14 Mar 2021
When I was a kid growing up in Tahoe a frequently heard proclamation was, “You know, Eskimos have 22 different words for snow.” Not sure if that was true, but Sierra snow aficionados probably have at least that many. While all snow is frozen water, the ski or walking experience is greatly effected by the temperature as the snow comes down, the temperature when you are sliding on top of it, and how long it has been since it last snowed.
Snow comes out of the sky in all sorts of different ways: as huge slowly dropping flakes, wind blown mini flakes, graupel that will sting your face if you walk into the wind, and we hope most often as Goldilocks just right sized soft and fluffy powder piling up several inches an hour. Sometimes your morning shovel feels like you are moving cement, other times it’s so light and fluffy you could sweep it off your deck.
Once snow has created a deep blanket of white it begins a process of transformation. It changes from powder, to sticky, to hard pack, to springlike: crust in the morning transitioning first to a few brief hours of corn, followed by sticky mash potatoes in the afternoon.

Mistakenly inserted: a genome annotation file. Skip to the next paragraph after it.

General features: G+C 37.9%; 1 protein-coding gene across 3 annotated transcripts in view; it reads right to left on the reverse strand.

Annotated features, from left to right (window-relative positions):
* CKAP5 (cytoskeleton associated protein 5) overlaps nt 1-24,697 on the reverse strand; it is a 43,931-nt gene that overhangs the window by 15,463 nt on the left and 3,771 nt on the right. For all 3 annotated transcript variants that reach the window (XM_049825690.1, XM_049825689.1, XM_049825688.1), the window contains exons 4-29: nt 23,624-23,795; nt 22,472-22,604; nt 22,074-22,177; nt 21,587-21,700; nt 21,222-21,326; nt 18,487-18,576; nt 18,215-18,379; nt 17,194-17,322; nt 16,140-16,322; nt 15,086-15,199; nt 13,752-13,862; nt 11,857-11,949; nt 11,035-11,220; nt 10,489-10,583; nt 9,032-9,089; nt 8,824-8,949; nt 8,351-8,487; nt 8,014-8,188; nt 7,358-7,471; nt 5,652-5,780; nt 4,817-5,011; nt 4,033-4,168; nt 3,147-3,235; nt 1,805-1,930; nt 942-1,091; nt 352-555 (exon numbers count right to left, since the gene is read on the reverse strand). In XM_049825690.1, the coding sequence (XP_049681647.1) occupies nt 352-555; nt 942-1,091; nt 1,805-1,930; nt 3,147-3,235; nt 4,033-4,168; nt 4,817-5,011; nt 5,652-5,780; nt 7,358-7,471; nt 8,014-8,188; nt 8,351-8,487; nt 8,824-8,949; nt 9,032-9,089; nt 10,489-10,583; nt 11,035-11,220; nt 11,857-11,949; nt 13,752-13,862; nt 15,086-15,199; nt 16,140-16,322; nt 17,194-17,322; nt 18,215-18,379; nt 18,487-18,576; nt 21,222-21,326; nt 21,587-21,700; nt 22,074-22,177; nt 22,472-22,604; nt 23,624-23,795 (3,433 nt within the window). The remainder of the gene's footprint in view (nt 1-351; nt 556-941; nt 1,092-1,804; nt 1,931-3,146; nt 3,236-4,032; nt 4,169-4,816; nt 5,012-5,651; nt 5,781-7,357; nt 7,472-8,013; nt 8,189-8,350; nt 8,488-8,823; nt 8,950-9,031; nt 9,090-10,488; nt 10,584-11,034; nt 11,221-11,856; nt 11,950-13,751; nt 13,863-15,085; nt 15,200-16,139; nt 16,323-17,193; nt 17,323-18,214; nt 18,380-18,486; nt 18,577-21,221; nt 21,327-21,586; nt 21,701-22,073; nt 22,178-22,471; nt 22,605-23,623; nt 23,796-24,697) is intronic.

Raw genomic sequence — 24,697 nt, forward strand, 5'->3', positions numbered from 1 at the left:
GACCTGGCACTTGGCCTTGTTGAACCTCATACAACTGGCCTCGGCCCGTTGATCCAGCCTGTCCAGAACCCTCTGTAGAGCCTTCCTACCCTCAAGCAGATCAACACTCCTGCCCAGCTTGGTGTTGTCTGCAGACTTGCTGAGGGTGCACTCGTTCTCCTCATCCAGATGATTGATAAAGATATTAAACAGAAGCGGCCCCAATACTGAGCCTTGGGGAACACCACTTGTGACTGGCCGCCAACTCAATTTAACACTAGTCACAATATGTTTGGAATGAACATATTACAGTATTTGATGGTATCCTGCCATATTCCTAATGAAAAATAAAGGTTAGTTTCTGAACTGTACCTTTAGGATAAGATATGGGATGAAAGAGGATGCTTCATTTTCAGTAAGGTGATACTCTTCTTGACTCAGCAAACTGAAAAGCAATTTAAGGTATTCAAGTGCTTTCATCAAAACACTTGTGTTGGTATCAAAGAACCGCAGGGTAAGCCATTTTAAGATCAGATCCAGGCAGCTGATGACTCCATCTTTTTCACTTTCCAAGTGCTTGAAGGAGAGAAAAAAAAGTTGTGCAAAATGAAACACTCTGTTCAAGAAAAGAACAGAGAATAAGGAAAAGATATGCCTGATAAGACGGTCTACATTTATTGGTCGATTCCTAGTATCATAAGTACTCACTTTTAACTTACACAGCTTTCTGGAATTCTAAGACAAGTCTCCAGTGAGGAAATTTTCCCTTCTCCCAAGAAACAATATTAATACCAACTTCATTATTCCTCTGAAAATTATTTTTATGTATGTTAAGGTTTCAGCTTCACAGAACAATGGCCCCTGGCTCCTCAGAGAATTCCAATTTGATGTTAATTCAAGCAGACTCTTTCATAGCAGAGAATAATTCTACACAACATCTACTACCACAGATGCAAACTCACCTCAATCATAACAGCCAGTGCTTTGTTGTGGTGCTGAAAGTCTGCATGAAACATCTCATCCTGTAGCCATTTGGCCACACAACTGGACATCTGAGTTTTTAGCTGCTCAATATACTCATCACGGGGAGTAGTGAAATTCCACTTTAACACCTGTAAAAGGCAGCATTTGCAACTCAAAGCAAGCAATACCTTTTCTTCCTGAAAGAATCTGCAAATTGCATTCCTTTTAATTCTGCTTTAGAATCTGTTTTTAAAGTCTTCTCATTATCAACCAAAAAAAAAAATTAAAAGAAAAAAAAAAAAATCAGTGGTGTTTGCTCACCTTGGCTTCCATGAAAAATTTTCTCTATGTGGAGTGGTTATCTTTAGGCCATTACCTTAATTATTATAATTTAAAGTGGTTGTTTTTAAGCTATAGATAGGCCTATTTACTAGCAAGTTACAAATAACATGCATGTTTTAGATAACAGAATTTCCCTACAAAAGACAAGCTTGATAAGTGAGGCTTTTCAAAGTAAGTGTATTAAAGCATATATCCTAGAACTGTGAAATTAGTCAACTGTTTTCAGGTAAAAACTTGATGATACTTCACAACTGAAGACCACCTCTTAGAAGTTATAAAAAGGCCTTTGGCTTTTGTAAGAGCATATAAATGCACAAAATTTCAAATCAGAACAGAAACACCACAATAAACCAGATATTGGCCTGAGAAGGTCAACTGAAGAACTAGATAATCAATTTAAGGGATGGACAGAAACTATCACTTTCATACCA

The first couple days after it snows you can stick a pole through the soft snow a foot or more, but then as the days without snow proceed a crust forms on the top. It starts out as a breakable crust that holds you some of the time, and some of the time your collapse through. This is when you are holding your breath as you cross the snow hoping it will hold. Finally, the freezing and thawing process creates a firm enough crust to allow you to flow over the snow while barely leaving a mark. This is time for skate skiing across the meadows.
Eventually, warm temperatures and a lack of new snow leads to the snow starting to get thin and it becomes icy and dirty in the morning. These translucent icy super thin sections turn into a mid-day slushy mixture that looks like a gray who knows what flavor Slurpee at 7-11. That is when it is definitely either time to pray for more snow, or get your bike and hiking boots ready for action.